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How edtech solution MAPPEN is stepping up to help schools through COVID-19 closures

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MAPPEN Team
The MAPPEN Team

Teachers around the country are finally getting the recognition they deserve, as parents grapple with working from home and managing their children’s education simultaneously.

However, it’s important to note that the responsibility for education outcomes won’t be falling to parents alone during this uncertain period. Schools have already begun the shift to distance-education, which uses technology to ensure that learning remains teacher-directed and follows the mandated curriculum and lesson plans in place at each school, with the support of solutions like MAPPEN.

Edtech is coming to the rescue

A world-first online curriculum for primary schools, MAPPEN took 5 years of development from two full-time education experts to create best-practice lesson plans mapped out from Foundation to Year Six.

Already being used by more than 350 Australian primary schools, MAPPEN was originally developed to be delivered by teachers in classrooms, but in light of the coronavirus pandemic has been adapted for students to be able to login in from home. Already we’re seeing more than 80,000 primary students are benefitting from this program.

This pandemic has forced countless businesses to adjust and rethink their channels of communication, with technology companies playing a greater role in our lives than ever before.

We’re seeing communities come together to support each other through this crisis, from hotels offering rooms to doctors and nurses, to online networks supporting our local restaurants through closures.

Passionate about childhood education, MAPPEN too are offering free subscriptions to any schools looking to use this distance education tool to support schools through this uncertain time.

It’s important to remember that there is a big difference between “home-schooling” and “distance-education”. There are many places where the two phrases are constantly being used interchangeably and I think there is a lot of confusion around at present, and something schools need to be supporting concerned parents with.

As a parent, your role is to reassure your students and create an environment your child can thrive in. As is normally the case the lessons, stimulus, and assessment required to meet the curriculum requirements will all be provided from your child’s school.

In many ways the shift to e-learning is simpler for secondary and tertiary students, but for primary students it can be a greater challenge as typically the majority of learning happens offline.

We’ve worked hard to develop a curriculum that is rich and engaging with a combination of online and offline tasks that are easy to navigate. We’ve built in text, videos, images and audio into all of our lesson plans to engage with and provide for different literacy levels.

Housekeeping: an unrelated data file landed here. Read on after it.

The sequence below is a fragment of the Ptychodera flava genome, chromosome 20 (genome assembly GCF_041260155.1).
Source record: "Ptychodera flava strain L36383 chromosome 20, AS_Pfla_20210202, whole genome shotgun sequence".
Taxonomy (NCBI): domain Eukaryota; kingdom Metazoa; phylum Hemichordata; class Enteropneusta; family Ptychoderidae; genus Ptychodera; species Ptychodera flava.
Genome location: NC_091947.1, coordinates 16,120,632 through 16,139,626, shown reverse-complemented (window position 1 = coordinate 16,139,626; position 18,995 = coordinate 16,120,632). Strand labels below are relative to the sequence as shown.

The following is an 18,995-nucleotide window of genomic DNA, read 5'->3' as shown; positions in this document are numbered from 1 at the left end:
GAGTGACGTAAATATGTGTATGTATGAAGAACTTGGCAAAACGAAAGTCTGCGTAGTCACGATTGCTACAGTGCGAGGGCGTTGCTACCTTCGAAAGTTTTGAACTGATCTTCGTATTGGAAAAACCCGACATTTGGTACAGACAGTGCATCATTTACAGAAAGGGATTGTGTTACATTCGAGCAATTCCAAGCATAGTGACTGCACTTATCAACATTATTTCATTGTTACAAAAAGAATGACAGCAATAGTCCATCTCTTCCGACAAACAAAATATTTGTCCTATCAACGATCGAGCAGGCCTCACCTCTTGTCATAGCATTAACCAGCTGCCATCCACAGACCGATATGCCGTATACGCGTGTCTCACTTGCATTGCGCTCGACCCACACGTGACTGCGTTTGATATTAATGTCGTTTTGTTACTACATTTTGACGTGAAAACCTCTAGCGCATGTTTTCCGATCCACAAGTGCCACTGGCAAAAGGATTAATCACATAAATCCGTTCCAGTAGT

Distance education means that while the content will be teacher-directed, parents will still have a role to play in establishing a learning environment and routine.

Here are 3 tips for parents to support continued education during coronavirus closures

1. You are not expected to replace the teacher!

You are your child’s parent, not their teacher; it is a very different relationship. Try to remain flexible but firm.

2. Set the stage for learning

Children, like adults, prepare themselves mentally for the day ahead by following routines and having triggers. On normal days, getting dressed in school uniform, driving, walking or riding to school, saying hi to their friends and then sitting in their classroom all prepare students for the learning they are about to undertake.

Your role as a parent is to create a routine and set up triggers for home learning that achieve the same goal.

Some ways you can do this is by:

  • Having your children get dressed in their school uniforms (if they have one)
  • Setting aside a specific learning space that is only used for “school time”
  • Packing a lunch box with healthy snacks so children don’t get distracted by a hungry tummy
  • Setting and sticking to an agreed routine

It’s a good idea to punctuate academic learning with some physical activity – this can be something aerobic or it could be something like a nature walk to investigate your local area.

3. DEAR – Drop Everything And Read

Silent reading time is something you can model starting with just 5 mins – with you reading as well. Anything is OK to read – comics and so on, just ensure it is a hard copy book, not a device! 

Danny Ritterman is the CEO and co-founder of MAPPEN. For more information on distance-education and how MAPPEN can support you and your school, visit here.

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